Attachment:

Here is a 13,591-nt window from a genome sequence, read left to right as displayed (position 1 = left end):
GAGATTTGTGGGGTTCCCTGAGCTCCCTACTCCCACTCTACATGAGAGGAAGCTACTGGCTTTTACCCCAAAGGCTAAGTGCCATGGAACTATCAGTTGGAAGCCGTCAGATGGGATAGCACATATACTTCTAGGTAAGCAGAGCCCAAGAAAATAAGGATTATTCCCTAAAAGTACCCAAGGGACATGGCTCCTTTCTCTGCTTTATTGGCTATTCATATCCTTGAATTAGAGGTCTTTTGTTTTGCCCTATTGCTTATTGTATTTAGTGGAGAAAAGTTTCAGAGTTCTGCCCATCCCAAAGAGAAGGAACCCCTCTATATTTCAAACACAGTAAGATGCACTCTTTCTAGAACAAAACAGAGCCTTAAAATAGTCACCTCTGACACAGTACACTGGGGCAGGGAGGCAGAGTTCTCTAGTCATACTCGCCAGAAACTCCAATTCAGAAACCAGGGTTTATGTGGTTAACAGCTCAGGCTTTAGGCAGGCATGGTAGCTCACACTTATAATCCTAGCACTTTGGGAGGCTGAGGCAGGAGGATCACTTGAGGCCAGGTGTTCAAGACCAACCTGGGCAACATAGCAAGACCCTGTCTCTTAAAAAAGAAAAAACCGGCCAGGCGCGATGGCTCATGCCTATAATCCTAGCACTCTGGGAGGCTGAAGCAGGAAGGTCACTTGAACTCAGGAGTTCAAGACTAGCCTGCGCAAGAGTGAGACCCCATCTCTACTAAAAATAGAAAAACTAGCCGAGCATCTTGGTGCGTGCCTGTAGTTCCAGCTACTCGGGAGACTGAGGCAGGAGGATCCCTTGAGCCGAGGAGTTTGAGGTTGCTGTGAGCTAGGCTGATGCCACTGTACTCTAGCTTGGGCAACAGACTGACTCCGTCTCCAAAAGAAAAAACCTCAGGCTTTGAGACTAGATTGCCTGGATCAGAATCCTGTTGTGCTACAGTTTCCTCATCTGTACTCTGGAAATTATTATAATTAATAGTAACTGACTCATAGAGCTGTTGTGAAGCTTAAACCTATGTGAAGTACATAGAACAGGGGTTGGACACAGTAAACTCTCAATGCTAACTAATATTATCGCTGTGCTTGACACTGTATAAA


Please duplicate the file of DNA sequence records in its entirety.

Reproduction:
Here is a 13,591-nt window from a genome sequence, read left to right as displayed (position 1 = left end):
GAGATTTGTGGGGTTCCCTGAGCTCCCTACTCCCACTCTACATGAGAGGAAGCTACTGGCTTTTACCCCAAAGGCTAAGTGCCATGGAACTATCAGTTGGAAGCCGTCAGATGGGATAGCACATATACTTCTAGGTAAGCAGAGCCCAAGAAAATAAGGATTATTCCCTAAAAGTACCCAAGGGACATGGCTCCTTTCTCTGCTTTATTGGCTATTCATATCCTTGAATTAGAGGTCTTTTGTTTTGCCCTATTGCTTATTGTATTTAGTGGAGAAAAGTTTCAGAGTTCTGCCCATCCCAAAGAGAAGGAACCCCTCTATATTTCAAACACAGTAAGATGCACTCTTTCTAGAACAAAACAGAGCCTTAAAATAGTCACCTCTGACACAGTACACTGGGGCAGGGAGGCAGAGTTCTCTAGTCATACTCGCCAGAAACTCCAATTCAGAAACCAGGGTTTATGTGGTTAACAGCTCAGGCTTTAGGCAGGCATGGTAGCTCACACTTATAATCCTAGCACTTTGGGAGGCTGAGGCAGGAGGATCACTTGAGGCCAGGTGTTCAAGACCAACCTGGGCAACATAGCAAGACCCTGTCTCTTAAAAAAGAAAAAACCGGCCAGGCGCGATGGCTCATGCCTATAATCCTAGCACTCTGGGAGGCTGAAGCAGGAAGGTCACTTGAACTCAGGAGTTCAAGACTAGCCTGCGCAAGAGTGAGACCCCATCTCTACTAAAAATAGAAAAACTAGCCGAGCATCTTGGTGCGTGCCTGTAGTTCCAGCTACTCGGGAGACTGAGGCAGGAGGATCCCTTGAGCCGAGGAGTTTGAGGTTGCTGTGAGCTAGGCTGATGCCACTGTACTCTAGCTTGGGCAACAGACTGACTCCGTCTCCAAAAGAAAAAACCTCAGGCTTTGAGACTAGATTGCCTGGATCAGAATCCTGTTGTGCTACAGTTTCCTCATCTGTACTCTGGAAATTATTATAATTAATAGTAACTGACTCATAGAGCTGTTGTGAAGCTTAAACCTATGTGAAGTACATAGAACAGGGGTTGGACACAGTAAACTCTCAATGCTAACTAATATTATCGCTGTGCTTGACACTGTATAAA